“The inner lake, while we stood there, formed a sort of crater within itself; the whole lava sea rose about three feet; a blowing cone about eight feet high was formed; it was never the same two minutes together. And what we saw had no existence a month before, and probably will be changed in every essential feature a month from hence. The prominent object was fire in motion; but the surface of the double lake was continually skimming over for a second or two with a cool crust of lustrous grey-white, like frost-silver, broken by jagged cracks of a bright rose-color. The movement was nearly always from the sides to the centre; but the movement of the centre itself appeared independent, and always took a southerly direction. Before each outburst of agitation there was much hissing and throbbing, with internal roaring as of imprisoned gases. Now it seemed furious, demoniacal, as if no power on earth could bind it, then playful and sportive; then for a second languid, but only because it was accumulating fresh force. Sometimes the whole lake took the form of mighty waves, and, surging heavily against the partial barrier with a sound like the Pacific surf, lashed, tore, covered it, and threw itself over it in clots of living fire. It was all confusion, commotion, forces, terror, glory, majesty, mystery, and even beauty. And the color, ‘eye hath not seen’ it! Molten metal hath not that crimson gleam, nor blood that living light.”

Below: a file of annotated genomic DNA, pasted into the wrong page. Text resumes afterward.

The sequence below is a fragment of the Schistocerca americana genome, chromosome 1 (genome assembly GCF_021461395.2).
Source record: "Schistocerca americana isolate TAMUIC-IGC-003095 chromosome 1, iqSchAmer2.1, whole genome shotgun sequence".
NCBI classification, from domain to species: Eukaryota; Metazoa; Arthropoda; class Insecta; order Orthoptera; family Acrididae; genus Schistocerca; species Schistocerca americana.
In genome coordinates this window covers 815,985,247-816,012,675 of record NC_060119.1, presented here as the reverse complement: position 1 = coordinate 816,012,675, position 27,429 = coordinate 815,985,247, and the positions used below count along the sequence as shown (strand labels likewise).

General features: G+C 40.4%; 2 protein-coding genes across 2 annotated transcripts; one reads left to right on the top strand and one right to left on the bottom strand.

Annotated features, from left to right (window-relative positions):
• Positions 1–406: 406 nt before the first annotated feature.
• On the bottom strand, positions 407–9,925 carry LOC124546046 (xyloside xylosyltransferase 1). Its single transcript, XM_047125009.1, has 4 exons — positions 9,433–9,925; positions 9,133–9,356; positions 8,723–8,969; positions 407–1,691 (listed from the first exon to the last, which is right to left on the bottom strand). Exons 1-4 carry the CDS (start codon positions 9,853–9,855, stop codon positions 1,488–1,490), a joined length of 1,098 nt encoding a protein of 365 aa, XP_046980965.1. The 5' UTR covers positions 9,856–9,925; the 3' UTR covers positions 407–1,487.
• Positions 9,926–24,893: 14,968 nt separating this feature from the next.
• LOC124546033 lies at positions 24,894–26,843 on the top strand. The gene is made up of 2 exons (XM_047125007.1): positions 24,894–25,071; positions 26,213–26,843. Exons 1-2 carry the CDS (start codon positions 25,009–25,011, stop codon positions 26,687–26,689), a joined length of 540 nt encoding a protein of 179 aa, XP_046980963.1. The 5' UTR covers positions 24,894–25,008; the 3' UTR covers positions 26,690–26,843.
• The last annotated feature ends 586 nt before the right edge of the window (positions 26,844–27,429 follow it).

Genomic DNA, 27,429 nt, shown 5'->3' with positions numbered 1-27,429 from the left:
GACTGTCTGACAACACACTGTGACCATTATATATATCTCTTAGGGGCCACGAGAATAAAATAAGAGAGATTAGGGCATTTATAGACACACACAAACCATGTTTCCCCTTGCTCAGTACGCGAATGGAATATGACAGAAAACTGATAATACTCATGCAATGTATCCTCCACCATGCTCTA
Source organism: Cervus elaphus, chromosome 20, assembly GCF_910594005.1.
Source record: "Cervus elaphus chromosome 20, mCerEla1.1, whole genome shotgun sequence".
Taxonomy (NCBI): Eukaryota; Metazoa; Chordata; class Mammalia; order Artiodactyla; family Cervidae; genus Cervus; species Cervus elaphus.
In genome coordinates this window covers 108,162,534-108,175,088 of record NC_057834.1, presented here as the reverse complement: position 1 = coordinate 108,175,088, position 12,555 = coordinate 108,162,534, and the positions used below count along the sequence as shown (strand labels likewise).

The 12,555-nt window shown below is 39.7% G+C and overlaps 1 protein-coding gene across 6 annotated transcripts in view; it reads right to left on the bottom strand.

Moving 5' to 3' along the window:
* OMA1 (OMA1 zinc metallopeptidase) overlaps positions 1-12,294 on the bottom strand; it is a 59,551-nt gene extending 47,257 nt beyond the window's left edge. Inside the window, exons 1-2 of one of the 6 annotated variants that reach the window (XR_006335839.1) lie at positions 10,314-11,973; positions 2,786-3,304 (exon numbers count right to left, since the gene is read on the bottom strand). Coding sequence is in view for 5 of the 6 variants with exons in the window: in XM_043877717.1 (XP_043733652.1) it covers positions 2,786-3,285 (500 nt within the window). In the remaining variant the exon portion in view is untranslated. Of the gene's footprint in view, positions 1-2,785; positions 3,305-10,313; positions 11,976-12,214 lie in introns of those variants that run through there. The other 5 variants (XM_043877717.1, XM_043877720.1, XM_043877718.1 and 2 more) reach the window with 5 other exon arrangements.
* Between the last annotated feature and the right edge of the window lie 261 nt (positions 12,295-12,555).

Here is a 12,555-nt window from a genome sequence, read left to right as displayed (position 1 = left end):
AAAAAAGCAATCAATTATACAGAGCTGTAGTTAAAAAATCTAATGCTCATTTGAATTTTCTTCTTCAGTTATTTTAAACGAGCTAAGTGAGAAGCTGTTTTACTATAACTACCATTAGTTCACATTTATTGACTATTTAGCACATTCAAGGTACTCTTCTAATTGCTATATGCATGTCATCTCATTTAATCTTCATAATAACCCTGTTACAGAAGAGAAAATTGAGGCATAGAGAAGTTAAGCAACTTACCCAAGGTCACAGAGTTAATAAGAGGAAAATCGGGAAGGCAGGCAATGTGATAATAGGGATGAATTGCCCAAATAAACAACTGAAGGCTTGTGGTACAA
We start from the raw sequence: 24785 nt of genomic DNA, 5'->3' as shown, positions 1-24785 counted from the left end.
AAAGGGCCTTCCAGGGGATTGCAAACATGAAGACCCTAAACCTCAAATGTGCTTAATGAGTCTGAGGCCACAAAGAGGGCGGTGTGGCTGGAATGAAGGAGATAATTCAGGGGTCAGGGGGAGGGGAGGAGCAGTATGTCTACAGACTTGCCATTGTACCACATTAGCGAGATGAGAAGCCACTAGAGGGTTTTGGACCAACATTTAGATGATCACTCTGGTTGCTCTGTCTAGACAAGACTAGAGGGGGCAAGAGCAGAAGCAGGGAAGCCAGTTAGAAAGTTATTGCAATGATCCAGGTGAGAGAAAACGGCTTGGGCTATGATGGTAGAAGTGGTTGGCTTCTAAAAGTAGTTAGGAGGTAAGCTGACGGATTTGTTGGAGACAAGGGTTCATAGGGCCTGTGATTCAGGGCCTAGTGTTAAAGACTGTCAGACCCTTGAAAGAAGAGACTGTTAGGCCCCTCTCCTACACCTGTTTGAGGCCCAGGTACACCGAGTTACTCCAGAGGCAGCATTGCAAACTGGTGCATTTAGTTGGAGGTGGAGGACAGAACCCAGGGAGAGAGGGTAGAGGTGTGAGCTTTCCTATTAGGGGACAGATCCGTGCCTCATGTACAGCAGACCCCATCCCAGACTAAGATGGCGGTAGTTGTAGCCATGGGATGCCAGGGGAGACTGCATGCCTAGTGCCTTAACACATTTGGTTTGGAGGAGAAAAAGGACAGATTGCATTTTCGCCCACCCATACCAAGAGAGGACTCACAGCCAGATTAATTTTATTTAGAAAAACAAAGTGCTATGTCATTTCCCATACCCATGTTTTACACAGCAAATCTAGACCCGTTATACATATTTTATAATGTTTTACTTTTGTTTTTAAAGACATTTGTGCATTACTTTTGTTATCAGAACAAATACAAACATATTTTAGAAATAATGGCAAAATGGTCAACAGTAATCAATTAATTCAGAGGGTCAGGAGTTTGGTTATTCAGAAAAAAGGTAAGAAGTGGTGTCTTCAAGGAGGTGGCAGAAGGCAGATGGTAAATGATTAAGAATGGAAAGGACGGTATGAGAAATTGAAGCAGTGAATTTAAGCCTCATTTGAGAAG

To this description we may add that of Mr. Ellis, a former missionary to these islands, and one of the number who have descended to the shores of Kilauea’s abyss of fire. He says, after describing his difficult descent and progress over the lava-strewn pit:
“Immediately before us yawned an immense gulf, in the form of a crescent, about two miles in length, from northeast to southwest; nearly a mile in width, and apparently 800 feet deep. The bottom was covered with lava, and the southwestern and northern parts of it were one vast flood of burning matter in a state of terrific ebullition, rolling to and fro its ‘fiery surges’ and flaming billows. Fifty-one conical islands, of varied form and size, containing as many craters, rose either round the edge or from the surface of the burning lake; twenty-two constantly emitted columns of gray smoke or pyramids of brilliant flame, and several of these at the same time vomited from their ignited mouths streams of lava, which rolled in blazing torrents down their black indented sides into the boiling mass below.